Image provided by Dr. Celine Jacquemont and edited by Drs. Matt Arnegard and Erin Scherer.
Cisplatin is a chemotherapy agent commonly used in the treatment of many cancers, including ovarian, testicular and lung cancer. It cross-links the two strands of the DNA helix, which inhibits DNA replication and transcription, and eventually induces cell death or senescence. In many cases, however, the cancer develops resistance to cisplatin, and there is no known treatment for these resistant tumors.
However, through advancements in an understanding of the genetic basis of Fanconi Anemia, one mechanism of cisplatin resistance in cancer cells is becoming clearer. Fanconi Anemia is a rare genetic disorder caused by defects in a DNA damage response pathway (the so-named Fanconi Anemia (FA) pathway) that coordinates the sensing, signaling and repair of DNA cross-links through multiple DNA repair mechanisms, including homologous recombination (HR). As a result, cells from FA patients exhibit hypersensitivity to DNA cross-linking agents; whereas cancer cells that have an intact FA pathway utilize it to counter the damaging effects of such agents.
Postdoctoral fellow Dr. Celine Jacquemont in the Taniguchi Lab of the Human Biology and Public Health Sciences divisions, Dr. Julian Simon of the HB and Clinical Research divisions, and external colleagues have thus initiated a research effort to find small molecule drugs that inhibit the FA pathway in order to treat cisplatin-resistant cancer. Toward this end, they have developed an assay that measures FA pathway activation by quantifying nuclear FANCD2 foci formation, as this FA protein’s accumulation at the site(s) of DNA damage is required for DNA repair and cell survival. The authors initially screened over 16,000 compounds for inhibitors that significantly reduced FANCD2 foci formation following radiation treatment. Twenty-six compounds were identified (some with a sub-micromolar IC50), including four compounds previously found by this group in a smaller scale screening. Twenty-three of these compounds also significantly decreased HR as evaluated in an HR reporter assay.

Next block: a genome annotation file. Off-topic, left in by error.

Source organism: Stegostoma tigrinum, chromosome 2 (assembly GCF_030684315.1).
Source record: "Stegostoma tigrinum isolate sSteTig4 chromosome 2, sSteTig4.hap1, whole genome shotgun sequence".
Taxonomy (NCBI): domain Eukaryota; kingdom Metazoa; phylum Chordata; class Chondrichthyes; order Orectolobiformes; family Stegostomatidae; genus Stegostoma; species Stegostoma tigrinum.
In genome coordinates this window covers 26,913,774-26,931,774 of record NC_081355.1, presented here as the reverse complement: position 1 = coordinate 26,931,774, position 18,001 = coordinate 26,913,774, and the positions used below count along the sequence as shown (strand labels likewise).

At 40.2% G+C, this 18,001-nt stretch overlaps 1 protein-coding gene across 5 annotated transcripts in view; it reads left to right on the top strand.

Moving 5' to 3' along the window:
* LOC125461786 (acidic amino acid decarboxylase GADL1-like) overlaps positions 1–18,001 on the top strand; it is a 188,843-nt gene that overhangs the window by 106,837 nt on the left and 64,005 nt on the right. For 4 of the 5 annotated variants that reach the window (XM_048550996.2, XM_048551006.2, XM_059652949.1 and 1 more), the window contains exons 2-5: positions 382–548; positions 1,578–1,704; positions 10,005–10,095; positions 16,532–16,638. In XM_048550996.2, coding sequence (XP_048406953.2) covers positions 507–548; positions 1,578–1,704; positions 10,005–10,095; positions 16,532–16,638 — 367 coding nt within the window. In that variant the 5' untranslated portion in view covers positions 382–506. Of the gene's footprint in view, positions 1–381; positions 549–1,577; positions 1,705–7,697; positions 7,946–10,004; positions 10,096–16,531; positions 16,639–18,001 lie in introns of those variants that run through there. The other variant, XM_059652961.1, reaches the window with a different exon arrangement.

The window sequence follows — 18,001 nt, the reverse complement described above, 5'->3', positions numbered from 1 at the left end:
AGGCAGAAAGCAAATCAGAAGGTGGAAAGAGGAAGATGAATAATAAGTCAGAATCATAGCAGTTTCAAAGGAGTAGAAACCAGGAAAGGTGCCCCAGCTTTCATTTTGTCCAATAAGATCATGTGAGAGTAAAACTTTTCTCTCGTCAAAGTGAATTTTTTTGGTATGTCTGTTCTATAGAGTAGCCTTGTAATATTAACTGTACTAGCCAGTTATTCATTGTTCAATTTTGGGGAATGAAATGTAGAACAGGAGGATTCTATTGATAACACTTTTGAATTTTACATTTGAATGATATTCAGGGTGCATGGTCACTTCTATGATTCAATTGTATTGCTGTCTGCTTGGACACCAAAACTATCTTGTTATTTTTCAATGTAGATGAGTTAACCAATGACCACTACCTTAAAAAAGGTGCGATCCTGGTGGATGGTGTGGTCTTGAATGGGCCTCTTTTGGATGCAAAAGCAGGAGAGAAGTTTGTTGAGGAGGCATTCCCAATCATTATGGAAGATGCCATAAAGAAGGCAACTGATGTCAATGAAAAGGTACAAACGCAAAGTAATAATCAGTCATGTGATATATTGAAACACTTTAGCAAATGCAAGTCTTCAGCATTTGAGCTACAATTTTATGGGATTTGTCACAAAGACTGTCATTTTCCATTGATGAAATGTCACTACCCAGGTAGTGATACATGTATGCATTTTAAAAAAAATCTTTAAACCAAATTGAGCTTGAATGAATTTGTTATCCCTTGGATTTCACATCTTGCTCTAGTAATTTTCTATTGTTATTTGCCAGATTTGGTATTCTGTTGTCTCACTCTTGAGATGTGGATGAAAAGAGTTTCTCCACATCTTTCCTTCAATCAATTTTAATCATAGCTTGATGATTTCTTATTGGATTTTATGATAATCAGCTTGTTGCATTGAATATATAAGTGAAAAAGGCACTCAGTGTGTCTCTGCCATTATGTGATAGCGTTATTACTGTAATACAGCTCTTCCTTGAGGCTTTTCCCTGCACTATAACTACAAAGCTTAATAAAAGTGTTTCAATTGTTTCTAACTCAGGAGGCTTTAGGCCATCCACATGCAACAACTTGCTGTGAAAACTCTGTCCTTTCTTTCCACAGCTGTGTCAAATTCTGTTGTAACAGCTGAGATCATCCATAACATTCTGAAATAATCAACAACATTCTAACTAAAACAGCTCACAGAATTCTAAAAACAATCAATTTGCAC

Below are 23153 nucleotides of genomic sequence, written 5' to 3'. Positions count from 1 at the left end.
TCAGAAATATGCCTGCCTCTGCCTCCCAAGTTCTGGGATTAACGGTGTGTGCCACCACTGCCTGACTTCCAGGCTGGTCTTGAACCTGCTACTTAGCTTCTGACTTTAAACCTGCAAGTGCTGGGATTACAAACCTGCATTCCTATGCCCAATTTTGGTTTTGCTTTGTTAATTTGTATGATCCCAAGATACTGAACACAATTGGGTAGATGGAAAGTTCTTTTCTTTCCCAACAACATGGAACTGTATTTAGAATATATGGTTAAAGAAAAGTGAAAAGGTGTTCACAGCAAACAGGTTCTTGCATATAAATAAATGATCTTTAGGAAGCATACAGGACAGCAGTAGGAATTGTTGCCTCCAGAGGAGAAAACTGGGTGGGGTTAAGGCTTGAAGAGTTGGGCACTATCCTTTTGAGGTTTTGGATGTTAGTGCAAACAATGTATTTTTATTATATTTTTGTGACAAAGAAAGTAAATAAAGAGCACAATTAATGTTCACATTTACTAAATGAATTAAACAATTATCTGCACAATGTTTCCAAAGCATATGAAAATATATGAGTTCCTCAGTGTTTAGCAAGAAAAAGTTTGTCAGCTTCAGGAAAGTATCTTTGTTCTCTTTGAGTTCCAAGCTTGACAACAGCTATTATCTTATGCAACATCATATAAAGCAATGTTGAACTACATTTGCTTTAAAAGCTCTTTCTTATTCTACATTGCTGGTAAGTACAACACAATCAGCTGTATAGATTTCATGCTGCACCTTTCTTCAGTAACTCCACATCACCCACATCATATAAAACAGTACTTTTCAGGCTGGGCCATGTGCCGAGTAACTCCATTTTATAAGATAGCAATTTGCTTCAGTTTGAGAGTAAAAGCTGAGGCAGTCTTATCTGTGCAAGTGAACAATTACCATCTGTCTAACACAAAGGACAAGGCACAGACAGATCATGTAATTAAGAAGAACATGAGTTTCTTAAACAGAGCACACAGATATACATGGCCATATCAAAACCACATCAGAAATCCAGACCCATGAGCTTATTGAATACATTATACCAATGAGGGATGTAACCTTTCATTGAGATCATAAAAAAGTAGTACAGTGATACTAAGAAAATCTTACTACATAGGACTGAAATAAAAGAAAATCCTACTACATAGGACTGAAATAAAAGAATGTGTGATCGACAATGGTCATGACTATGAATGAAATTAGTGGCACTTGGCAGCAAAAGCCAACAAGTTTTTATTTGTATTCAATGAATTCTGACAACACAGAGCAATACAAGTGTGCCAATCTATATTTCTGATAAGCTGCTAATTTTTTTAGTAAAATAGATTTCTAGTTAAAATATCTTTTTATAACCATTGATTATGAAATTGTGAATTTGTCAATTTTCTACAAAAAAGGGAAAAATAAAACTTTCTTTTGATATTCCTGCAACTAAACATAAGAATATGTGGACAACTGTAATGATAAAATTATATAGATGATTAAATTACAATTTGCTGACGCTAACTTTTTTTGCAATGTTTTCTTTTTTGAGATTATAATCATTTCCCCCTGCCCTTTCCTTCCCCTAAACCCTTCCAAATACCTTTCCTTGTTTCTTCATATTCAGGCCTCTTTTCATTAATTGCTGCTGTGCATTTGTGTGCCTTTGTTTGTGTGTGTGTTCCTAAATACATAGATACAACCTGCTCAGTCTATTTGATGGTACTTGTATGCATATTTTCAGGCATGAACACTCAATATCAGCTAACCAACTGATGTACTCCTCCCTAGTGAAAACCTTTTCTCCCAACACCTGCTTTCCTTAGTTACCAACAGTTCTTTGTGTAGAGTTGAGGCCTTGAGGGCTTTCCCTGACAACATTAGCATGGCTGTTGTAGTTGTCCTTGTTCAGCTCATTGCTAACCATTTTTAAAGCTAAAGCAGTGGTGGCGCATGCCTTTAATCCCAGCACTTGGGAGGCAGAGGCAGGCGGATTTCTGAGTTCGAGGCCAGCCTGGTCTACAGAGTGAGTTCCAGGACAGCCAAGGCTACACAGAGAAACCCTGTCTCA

Because the integrity of the FA and HR pathways is required for survival to cisplatin treatment, the authors then evaluated the 26 candidate compounds for their ability to enhance the cytotoxic effects of cisplatin in an FA pathway-deficient ovarian cancer cell line, where the FA gene (FANCF) is epigenetically silenced, versus an isogenic form of the same cell line in which the pathway is restored by over-expression of FANCF.
Fourteen of the 26 compounds synergized with cisplatin to reduce cell survival of ovarian cancer cells. The majority showed a stronger synergism with cisplatin in FA-proficient than in the FA-deficient cells, suggesting that their FA pathway inhibitory activity contributes to the cisplatin sensitization. Some of the candidates identified through this screen are already in clinical trials with cisplatin for the treatment of ovarian cancer and other cancers (e.g., bortezomib). In addition, one new compound (Chembridge compound 5373662) selectively synergized with cisplatin and radiation in FA-proficient cells and is undergoing further investigation, both for its clinical utility and its mechanism of action. Undoubtedly, results forthcoming from these studies will inform the prospective power of this screening method for identifying compounds that sensitize cancer cells to cisplatin.
Jacquemont C, Simon JA, D'Andrea AD, Taniguchi T. 2012. Non-specific chemical inhibition of the Fanconi anemia pathway sensitizes cancer cells to cisplatin. Molecular Cancer 11:26.